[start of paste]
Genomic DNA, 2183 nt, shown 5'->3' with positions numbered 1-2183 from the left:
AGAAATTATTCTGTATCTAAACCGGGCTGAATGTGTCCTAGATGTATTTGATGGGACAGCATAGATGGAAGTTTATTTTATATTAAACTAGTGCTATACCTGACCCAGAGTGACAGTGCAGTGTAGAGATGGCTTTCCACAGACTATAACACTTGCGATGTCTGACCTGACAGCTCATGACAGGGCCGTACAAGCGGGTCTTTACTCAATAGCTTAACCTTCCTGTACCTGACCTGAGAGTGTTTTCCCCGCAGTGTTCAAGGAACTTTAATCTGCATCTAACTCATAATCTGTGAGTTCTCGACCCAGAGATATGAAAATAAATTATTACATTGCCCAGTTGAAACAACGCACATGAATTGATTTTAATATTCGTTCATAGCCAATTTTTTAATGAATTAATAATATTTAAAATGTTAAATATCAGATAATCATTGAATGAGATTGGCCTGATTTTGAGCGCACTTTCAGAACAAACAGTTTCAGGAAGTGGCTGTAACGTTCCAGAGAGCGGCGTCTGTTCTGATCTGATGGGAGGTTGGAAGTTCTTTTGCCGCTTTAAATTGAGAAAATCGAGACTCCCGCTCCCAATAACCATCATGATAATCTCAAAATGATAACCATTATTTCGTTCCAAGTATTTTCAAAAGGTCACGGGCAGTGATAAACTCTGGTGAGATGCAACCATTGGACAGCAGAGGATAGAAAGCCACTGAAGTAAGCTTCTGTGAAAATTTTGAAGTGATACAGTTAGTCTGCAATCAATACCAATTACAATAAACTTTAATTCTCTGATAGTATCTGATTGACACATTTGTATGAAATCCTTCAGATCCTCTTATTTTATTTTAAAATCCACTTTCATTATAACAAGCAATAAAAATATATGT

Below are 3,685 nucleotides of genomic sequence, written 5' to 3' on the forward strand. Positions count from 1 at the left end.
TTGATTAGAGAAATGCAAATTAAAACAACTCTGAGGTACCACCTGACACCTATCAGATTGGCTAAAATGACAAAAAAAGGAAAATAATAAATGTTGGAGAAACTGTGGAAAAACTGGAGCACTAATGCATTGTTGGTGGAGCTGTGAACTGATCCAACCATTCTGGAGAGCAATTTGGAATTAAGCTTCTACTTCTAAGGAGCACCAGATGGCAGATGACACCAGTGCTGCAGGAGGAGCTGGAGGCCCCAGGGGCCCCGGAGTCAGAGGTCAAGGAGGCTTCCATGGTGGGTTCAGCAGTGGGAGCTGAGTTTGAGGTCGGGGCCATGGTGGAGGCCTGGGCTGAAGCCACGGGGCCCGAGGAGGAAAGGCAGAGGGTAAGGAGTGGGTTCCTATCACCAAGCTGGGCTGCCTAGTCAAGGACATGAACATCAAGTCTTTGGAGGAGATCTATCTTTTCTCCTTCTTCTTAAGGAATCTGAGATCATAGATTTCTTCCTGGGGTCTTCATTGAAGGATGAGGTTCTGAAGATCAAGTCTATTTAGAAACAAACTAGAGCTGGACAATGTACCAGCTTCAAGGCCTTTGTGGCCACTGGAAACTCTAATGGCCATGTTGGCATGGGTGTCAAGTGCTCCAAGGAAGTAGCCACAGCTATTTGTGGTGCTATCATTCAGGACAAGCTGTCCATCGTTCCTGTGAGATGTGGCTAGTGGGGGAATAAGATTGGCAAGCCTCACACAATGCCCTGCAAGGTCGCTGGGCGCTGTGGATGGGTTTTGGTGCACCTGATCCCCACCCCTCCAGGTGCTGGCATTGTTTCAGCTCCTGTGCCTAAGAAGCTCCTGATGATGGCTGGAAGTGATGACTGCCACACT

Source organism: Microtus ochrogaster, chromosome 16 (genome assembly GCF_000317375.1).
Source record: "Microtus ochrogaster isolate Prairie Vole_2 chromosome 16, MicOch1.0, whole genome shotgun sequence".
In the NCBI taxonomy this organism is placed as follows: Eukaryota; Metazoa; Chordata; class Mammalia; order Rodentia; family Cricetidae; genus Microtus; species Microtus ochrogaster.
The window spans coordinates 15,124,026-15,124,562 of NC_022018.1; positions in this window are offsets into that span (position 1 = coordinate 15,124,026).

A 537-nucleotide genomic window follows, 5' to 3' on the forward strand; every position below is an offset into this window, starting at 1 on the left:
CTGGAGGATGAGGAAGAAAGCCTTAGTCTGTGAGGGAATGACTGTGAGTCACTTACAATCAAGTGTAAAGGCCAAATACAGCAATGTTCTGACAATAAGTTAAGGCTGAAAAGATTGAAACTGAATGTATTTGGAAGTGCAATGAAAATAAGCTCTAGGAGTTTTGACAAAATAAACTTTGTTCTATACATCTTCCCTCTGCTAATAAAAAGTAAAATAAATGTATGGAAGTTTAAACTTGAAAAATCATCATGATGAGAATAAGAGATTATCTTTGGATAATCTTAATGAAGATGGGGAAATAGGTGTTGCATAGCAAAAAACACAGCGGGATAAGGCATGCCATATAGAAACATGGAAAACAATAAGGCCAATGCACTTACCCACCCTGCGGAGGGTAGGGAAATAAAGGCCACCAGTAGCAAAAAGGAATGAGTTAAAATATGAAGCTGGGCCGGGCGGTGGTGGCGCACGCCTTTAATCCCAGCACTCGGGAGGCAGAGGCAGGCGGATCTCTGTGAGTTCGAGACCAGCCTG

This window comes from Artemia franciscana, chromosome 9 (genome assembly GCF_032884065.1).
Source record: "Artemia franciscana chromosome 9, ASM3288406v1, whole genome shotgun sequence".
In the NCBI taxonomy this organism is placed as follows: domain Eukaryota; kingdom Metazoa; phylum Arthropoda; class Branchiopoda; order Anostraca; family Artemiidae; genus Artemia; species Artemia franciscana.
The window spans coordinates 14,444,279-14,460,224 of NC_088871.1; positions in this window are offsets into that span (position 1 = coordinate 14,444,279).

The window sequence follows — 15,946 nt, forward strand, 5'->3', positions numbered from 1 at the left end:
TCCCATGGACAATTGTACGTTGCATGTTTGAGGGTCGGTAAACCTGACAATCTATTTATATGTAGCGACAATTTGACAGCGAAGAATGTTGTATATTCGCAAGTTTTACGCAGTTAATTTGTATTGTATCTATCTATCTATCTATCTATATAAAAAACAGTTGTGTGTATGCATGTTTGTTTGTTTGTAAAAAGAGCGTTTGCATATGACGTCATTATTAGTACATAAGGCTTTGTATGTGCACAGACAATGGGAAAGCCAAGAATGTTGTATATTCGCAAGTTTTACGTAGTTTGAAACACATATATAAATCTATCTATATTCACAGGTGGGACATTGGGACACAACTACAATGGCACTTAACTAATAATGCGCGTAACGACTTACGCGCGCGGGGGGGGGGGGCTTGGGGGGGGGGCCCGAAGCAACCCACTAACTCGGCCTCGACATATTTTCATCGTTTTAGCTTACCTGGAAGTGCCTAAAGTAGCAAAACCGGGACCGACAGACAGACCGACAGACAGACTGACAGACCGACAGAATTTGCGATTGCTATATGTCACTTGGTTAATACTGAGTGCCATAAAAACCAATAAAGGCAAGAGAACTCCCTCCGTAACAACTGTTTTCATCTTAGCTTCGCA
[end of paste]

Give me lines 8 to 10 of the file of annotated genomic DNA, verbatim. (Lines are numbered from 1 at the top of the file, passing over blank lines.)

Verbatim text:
The window spans coordinates 15,124,026-15,124,562 of NC_022018.1; positions in this window are offsets into that span (position 1 = coordinate 15,124,026).

A 537-nucleotide genomic window follows, 5' to 3' on the forward strand; every position below is an offset into this window, starting at 1 on the left:
CTGGAGGATGAGGAAGAAAGCCTTAGTCTGTGAGGGAATGACTGTGAGTCACTTACAATCAAGTGTAAAGGCCAAATACAGCAATGTTCTGACAATAAGTTAAGGCTGAAAAGATTGAAACTGAATGTATTTGGAAGTGCAATGAAAATAAGCTCTAGGAGTTTTGACAAAATAAACTTTGTTCTATACATCTTCCCTCTGCTAATAAAAAGTAAAATAAATGTATGGAAGTTTAAACTTGAAAAATCATCATGATGAGAATAAGAGATTATCTTTGGATAATCTTAATGAAGATGGGGAAATAGGTGTTGCATAGCAAAAAACACAGCGGGATAAGGCATGCCATATAGAAACATGGAAAACAATAAGGCCAATGCACTTACCCACCCTGCGGAGGGTAGGGAAATAAAGGCCACCAGTAGCAAAAAGGAATGAGTTAAAATATGAAGCTGGGCCGGGCGGTGGTGGCGCACGCCTTTAATCCCAGCACTCGGGAGGCAGAGGCAGGCGGATCTCTGTGAGTTCGAGACCAGCCTG